She continued: “Dougie put on the uniform to serve his community and to guard against the threat and the danger of terrorism – it certainly wasn’t to ‘keep himself out of any worse mischief’ that he might have got into had he not joined.

“This casts a shadow over the [legacy investigation] process. There are questions about whether Lord Justice Weir, in light of all this, is in any position to carry out important roles in reviewing cases. It does not seem appropriate.”

Still haunted by the trauma of terrorist violence, Mrs Carrothers recently moved to England in an effort to find greater peace of mind.

The News Letter asked the office of the Lord Chief Justice about the concerns.

A spokeswoman said: “Lord Justice Weir’s review in relation to the state of readiness of legacy inquests was completed in January 2016. Mr Justice Colton was appointed as Presiding Coroner in February 2016.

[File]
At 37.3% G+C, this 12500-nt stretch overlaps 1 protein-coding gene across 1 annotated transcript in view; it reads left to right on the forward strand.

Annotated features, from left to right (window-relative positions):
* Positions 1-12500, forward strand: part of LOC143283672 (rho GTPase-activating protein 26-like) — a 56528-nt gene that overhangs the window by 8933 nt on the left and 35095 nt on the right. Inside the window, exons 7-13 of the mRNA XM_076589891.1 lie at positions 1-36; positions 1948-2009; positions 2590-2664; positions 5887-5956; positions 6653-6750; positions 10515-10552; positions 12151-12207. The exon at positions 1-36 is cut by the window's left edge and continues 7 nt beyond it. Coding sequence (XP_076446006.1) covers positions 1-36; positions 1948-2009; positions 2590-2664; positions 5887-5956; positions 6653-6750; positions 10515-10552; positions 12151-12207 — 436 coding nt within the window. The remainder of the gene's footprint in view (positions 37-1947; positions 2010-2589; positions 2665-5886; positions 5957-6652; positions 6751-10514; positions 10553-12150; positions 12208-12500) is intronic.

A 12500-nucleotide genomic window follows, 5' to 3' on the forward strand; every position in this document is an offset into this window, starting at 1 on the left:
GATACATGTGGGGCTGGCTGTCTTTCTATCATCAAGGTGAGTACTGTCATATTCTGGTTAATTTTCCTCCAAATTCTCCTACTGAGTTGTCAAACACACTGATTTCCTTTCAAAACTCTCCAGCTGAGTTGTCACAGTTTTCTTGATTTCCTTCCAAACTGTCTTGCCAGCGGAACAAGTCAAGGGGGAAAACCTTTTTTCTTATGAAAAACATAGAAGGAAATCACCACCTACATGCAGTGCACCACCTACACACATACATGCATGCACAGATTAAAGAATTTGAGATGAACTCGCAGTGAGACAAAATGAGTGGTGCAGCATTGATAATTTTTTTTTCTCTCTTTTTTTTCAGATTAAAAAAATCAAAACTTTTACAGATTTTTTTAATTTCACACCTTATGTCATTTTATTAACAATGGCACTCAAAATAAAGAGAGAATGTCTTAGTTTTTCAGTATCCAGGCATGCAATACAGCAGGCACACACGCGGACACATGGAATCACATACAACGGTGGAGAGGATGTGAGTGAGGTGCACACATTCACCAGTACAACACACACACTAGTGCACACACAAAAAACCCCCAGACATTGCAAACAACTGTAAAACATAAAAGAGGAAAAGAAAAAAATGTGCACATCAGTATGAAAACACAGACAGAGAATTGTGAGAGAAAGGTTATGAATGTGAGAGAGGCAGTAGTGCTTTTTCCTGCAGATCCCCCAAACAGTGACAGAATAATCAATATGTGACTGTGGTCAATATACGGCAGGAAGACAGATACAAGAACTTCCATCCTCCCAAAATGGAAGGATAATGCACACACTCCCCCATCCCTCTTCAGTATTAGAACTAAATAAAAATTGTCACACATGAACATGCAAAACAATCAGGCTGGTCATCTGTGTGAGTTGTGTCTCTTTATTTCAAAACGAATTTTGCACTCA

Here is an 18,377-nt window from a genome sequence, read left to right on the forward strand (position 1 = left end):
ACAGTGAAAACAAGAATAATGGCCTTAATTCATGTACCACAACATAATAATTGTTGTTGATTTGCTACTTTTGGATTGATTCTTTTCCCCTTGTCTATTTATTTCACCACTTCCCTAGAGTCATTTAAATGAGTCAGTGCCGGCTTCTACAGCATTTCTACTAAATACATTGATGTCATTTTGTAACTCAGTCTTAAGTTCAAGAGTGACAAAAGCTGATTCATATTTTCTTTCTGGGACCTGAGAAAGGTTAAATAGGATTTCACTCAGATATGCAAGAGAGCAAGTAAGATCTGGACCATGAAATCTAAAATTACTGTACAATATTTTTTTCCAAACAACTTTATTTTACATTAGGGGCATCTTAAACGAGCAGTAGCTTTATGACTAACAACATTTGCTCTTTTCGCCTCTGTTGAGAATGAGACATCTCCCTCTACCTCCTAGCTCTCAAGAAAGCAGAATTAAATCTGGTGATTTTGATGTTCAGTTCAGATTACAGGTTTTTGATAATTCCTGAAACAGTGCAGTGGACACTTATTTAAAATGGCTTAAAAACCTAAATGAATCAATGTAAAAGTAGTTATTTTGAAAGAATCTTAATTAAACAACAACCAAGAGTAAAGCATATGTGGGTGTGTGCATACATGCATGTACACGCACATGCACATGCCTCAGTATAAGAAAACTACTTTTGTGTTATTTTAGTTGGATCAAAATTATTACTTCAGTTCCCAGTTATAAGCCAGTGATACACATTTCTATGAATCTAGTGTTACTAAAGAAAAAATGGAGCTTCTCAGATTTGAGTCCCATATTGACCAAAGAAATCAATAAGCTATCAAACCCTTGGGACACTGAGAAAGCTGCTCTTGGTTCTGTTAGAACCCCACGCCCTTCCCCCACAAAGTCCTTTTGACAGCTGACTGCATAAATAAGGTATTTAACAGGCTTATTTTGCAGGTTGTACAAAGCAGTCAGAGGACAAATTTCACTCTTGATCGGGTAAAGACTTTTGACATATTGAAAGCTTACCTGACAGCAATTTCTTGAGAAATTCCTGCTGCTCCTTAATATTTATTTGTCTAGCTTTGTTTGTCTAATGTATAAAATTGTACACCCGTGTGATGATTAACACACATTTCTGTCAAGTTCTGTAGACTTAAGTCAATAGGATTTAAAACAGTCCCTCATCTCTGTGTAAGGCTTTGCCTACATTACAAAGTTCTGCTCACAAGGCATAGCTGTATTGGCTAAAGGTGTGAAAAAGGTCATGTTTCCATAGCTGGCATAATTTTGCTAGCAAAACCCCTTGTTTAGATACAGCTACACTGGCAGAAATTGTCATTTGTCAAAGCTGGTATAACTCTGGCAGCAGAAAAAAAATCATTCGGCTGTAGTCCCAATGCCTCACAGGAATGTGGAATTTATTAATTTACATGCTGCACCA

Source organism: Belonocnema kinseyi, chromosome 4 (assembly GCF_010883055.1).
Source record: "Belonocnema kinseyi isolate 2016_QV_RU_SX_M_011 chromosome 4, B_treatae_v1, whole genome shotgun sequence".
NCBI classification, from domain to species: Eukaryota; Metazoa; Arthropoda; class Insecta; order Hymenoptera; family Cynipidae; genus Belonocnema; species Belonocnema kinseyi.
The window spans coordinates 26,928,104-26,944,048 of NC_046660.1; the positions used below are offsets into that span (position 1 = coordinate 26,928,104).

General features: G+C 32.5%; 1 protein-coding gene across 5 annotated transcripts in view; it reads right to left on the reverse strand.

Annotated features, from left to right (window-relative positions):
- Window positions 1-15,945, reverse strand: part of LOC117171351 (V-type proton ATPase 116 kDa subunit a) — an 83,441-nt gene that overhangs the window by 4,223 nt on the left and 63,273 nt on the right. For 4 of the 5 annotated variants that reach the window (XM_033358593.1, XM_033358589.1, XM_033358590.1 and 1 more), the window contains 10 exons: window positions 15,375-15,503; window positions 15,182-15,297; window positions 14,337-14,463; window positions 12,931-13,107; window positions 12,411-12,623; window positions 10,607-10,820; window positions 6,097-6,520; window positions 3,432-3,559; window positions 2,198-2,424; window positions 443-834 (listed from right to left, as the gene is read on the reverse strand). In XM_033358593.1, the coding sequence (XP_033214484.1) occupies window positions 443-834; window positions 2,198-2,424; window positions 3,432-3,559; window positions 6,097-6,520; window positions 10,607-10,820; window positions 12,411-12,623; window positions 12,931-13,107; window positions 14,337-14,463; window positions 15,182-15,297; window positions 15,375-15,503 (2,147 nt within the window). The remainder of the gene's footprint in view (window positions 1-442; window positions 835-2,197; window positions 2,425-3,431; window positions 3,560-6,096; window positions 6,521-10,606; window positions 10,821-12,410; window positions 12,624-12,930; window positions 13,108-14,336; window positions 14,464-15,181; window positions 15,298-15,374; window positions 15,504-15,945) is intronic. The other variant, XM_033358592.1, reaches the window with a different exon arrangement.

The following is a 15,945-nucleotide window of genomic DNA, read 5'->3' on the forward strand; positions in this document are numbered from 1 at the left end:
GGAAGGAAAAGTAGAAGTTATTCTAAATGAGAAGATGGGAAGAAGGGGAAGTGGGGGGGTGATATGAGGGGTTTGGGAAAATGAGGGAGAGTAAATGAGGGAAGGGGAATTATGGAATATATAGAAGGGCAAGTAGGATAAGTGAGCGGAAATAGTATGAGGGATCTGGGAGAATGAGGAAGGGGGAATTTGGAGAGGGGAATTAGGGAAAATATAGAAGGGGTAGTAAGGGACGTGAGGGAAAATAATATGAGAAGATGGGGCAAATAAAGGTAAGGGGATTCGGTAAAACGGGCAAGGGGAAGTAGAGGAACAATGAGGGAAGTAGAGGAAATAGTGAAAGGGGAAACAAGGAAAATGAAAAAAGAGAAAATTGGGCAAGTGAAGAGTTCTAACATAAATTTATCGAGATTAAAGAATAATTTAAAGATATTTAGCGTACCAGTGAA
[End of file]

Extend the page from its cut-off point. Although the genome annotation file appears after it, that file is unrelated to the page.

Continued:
“This office has no further comment.”

MOD lambasted over ‘low priority’ of inquest hearings

In January last year while conducting a two-week review of 56 legacy inquests, many involving killings linked to the security forces, Lord Justice Weir was critical about the UK Government’s lack of urgency in releasing documents.

He said the MOD “is not short of money” and added: “It’s busy all over the world fighting wars and it’s about to buy some new submarines with nuclear warheads. This is obviously very low on their list of priorities.”

The cases being scrutinised involved a total of 95 deaths were inquests have yet to be held.

Speaking at the Laganside courts complex in Belfast, the judge is reported as stressing that the holding of investigations was not “optional”.

He said: “It’s not like buying a new Jeep or getting a new regimental mascot. This is not an option – this is an international obligation on the state.”